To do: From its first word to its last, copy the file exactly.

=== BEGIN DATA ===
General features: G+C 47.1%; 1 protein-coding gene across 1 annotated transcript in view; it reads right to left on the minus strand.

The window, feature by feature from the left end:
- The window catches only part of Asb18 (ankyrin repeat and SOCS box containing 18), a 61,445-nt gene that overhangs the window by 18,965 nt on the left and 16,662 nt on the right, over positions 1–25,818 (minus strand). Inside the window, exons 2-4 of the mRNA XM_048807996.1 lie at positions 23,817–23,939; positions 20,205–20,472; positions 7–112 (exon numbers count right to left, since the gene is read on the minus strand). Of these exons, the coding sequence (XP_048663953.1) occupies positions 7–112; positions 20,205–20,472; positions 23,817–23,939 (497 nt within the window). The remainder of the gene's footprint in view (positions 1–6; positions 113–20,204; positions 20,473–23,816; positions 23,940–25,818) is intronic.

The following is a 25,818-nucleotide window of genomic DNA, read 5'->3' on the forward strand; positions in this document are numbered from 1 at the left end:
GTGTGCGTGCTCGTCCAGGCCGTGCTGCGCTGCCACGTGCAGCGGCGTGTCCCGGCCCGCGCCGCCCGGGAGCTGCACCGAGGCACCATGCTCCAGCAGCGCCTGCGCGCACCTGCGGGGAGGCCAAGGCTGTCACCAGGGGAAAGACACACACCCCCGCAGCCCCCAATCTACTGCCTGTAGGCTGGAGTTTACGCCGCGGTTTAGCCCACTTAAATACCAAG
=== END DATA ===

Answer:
General features: G+C 47.1%; 1 protein-coding gene across 1 annotated transcript in view; it reads right to left on the minus strand.

The window, feature by feature from the left end:
- The window catches only part of Asb18 (ankyrin repeat and SOCS box containing 18), a 61,445-nt gene that overhangs the window by 18,965 nt on the left and 16,662 nt on the right, over positions 1–25,818 (minus strand). Inside the window, exons 2-4 of the mRNA XM_048807996.1 lie at positions 23,817–23,939; positions 20,205–20,472; positions 7–112 (exon numbers count right to left, since the gene is read on the minus strand). Of these exons, the coding sequence (XP_048663953.1) occupies positions 7–112; positions 20,205–20,472; positions 23,817–23,939 (497 nt within the window). The remainder of the gene's footprint in view (positions 1–6; positions 113–20,204; positions 20,473–23,816; positions 23,940–25,818) is intronic.

The following is a 25,818-nucleotide window of genomic DNA, read 5'->3' on the forward strand; positions in this document are numbered from 1 at the left end:
GTGTGCGTGCTCGTCCAGGCCGTGCTGCGCTGCCACGTGCAGCGGCGTGTCCCGGCCCGCGCCGCCCGGGAGCTGCACCGAGGCACCATGCTCCAGCAGCGCCTGCGCGCACCTGCGGGGAGGCCAAGGCTGTCACCAGGGGAAAGACACACACCCCCGCAGCCCCCAATCTACTGCCTGTAGGCTGGAGTTTACGCCGCGGTTTAGCCCACTTAAATACCAAG